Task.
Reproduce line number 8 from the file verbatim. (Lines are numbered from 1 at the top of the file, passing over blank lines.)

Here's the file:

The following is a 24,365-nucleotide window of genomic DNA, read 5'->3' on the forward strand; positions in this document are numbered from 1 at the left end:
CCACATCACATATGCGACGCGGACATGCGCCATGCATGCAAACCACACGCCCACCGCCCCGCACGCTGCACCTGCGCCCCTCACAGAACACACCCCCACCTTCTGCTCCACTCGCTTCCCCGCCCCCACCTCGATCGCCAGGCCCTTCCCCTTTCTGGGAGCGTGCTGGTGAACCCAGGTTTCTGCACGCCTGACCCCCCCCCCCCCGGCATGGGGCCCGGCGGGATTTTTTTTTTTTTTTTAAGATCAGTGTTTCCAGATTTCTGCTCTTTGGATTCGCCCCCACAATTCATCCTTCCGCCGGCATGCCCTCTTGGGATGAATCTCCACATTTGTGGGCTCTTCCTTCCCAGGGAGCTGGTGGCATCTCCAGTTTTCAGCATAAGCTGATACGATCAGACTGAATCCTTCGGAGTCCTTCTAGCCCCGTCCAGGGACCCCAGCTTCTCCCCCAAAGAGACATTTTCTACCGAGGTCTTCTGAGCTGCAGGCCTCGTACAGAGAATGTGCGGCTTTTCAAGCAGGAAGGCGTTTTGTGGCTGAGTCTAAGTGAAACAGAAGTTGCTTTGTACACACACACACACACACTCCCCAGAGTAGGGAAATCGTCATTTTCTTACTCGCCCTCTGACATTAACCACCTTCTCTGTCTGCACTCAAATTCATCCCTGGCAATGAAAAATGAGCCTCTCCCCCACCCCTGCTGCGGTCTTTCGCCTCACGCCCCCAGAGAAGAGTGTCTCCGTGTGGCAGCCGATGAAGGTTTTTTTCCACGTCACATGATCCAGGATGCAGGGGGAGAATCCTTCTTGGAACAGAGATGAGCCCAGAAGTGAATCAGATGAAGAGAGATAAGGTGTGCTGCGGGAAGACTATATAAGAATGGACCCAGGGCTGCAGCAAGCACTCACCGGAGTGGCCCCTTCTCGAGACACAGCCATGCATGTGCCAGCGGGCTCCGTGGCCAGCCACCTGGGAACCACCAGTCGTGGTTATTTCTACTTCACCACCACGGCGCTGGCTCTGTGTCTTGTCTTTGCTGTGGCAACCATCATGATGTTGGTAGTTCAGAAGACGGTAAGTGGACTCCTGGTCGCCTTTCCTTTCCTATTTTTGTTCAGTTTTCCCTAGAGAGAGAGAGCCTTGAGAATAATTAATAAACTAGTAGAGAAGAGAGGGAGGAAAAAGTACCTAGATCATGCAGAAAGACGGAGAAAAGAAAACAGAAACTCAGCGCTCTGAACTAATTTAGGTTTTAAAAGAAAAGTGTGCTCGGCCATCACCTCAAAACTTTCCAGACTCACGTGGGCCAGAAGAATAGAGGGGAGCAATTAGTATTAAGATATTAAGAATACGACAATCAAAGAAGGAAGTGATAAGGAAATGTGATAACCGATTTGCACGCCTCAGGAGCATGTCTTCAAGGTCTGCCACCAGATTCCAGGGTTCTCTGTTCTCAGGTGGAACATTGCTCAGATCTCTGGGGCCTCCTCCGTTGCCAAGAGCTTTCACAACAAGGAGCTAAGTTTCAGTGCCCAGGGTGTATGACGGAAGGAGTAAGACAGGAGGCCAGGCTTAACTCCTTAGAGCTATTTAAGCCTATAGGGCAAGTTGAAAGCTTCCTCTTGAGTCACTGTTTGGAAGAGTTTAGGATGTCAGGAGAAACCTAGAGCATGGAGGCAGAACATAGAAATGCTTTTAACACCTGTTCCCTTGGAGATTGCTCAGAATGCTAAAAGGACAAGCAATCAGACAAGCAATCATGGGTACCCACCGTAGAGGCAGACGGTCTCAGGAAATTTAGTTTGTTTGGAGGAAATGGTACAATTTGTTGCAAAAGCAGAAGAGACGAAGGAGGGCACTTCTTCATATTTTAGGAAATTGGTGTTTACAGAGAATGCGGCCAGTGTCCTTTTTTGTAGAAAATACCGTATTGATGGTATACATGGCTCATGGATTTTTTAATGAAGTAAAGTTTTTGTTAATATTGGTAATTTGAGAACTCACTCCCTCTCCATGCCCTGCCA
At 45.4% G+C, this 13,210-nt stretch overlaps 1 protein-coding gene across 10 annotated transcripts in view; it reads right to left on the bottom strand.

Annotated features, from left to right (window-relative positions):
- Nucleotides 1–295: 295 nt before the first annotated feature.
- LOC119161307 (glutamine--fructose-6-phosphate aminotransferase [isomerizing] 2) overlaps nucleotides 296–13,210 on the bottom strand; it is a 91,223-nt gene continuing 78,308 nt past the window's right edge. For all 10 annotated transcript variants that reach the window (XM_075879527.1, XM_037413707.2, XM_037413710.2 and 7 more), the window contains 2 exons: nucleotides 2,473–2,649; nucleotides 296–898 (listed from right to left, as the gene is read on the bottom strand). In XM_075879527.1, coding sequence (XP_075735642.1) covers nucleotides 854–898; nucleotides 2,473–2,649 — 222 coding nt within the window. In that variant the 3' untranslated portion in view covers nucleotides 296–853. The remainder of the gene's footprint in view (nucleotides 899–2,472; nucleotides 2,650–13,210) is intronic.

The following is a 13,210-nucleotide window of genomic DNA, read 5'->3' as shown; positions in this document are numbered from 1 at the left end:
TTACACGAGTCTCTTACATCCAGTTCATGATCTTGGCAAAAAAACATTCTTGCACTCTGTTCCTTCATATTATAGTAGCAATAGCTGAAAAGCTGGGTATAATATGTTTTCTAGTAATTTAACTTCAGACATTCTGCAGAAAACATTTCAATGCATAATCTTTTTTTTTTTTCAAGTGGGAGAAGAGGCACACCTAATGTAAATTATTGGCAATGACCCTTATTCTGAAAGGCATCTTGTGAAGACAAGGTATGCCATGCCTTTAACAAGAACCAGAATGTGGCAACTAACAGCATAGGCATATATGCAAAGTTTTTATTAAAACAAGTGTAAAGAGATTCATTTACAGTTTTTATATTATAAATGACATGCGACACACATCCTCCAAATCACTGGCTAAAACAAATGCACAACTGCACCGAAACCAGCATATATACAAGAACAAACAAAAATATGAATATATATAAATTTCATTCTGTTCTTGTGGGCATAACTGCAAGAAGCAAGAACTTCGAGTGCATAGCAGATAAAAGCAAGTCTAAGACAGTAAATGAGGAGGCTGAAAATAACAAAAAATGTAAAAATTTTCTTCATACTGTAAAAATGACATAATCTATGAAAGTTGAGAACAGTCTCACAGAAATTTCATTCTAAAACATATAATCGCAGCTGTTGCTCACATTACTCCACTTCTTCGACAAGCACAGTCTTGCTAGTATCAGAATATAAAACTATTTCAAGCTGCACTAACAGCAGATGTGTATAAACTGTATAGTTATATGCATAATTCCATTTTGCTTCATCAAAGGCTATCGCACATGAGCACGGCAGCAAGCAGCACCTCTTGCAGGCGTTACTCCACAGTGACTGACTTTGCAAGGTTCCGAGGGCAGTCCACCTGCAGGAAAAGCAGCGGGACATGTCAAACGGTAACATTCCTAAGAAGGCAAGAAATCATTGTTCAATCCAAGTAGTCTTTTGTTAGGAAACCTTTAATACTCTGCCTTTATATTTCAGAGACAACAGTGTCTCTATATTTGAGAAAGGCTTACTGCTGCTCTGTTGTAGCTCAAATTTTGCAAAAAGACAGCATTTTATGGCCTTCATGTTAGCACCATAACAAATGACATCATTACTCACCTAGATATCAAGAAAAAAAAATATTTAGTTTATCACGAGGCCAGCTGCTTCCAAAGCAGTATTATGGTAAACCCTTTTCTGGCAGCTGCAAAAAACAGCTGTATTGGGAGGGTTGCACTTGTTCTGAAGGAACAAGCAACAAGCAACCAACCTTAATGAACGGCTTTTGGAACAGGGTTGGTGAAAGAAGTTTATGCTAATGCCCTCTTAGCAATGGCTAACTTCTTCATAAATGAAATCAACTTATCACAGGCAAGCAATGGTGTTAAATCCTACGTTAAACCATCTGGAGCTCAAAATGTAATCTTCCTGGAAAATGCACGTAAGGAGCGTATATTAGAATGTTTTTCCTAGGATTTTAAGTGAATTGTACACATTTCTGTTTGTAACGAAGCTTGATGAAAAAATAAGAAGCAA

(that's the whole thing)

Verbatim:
TTACACGAGTCTCTTACATCCAGTTCATGATCTTGGCAAAAAAACATTCTTGCACTCTGTTCCTTCATATTATAGTAGCAATAGCTGAAAAGCTGGGTATAATATGTTTTCTAGTAATTTAACTTCAGACATTCTGCAGAAAACATTTCAATGCATAATCTTTTTTTTTTTTCAAGTGGGAGAAGAGGCACACCTAATGTAAATTATTGGCAATGACCCTTATTCTGAAAGGCATCTTGTGAAGACAAGGTATGCCATGCCTTTAACAAGAACCAGAATGTGGCAACTAACAGCATAGGCATATATGCAAAGTTTTTATTAAAACAAGTGTAAAGAGATTCATTTACAGTTTTTATATTATAAATGACATGCGACACACATCCTCCAAATCACTGGCTAAAACAAATGCACAACTGCACCGAAACCAGCATATATACAAGAACAAACAAAAATATGAATATATATAAATTTCATTCTGTTCTTGTGGGCATAACTGCAAGAAGCAAGAACTTCGAGTGCATAGCAGATAAAAGCAAGTCTAAGACAGTAAATGAGGAGGCTGAAAATAACAAAAAATGTAAAAATTTTCTTCATACTGTAAAAATGACATAATCTATGAAAGTTGAGAACAGTCTCACAGAAATTTCATTCTAAAACATATAATCGCAGCTGTTGCTCACATTACTCCACTTCTTCGACAAGCACAGTCTTGCTAGTATCAGAATATAAAACTATTTCAAGCTGCACTAACAGCAGATGTGTATAAACTGTATAGTTATATGCATAATTCCATTTTGCTTCATCAAAGGCTATCGCACATGAGCACGGCAGCAAGCAGCACCTCTTGCAGGCGTTACTCCACAGTGACTGACTTTGCAAGGTTCCGAGGGCAGTCCACCTGCAGGAAAAGCAGCGGGACATGTCAAACGGTAACATTCCTAAGAAGGCAAGAAATCATTGTTCAATCCAAGTAGTCTTTTGTTAGGAAACCTTTAATACTCTGCCTTTATATTTCAGAGACAACAGTGTCTCTATATTTGAGAAAGGCTTACTGCTGCTCTGTTGTAGCTCAAATTTTGCAAAAAGACAGCATTTTATGGCCTTCATGTTAGCACCATAACAAATGACATCATTACTCACCTAGATATCAAGAAAAAAAAATATTTAGTTTATCACGAGGCCAGCTGCTTCCAAAGCAGTATTATGGTAAACCCTTTTCTGGCAGCTGCAAAAAACAGCTGTATTGGGAGGGTTGCACTTGTTCTGAAGGAACAAGCAACAAGCAACCAACCTTAATGAACGGCTTTTGGAACAGGGTTGGTGAAAGAAGTTTATGCTAATGCCCTCTTAGCAATGGCTAACTTCTTCATAAATGAAATCAACTTATCACAGGCAAGCAATGGTGTTAAATCCTACGTTAAACCATCTGGAGCTCAAAATGTAATCTTCCTGGAAAATGCACGTAAGGAGCGTATATTAGAATGTTTTTCCTAGGATTTTAAGTGAATTGTACACATTTCTGTTTGTAACGAAGCTTGATGAAAAAATAAGAAGCAA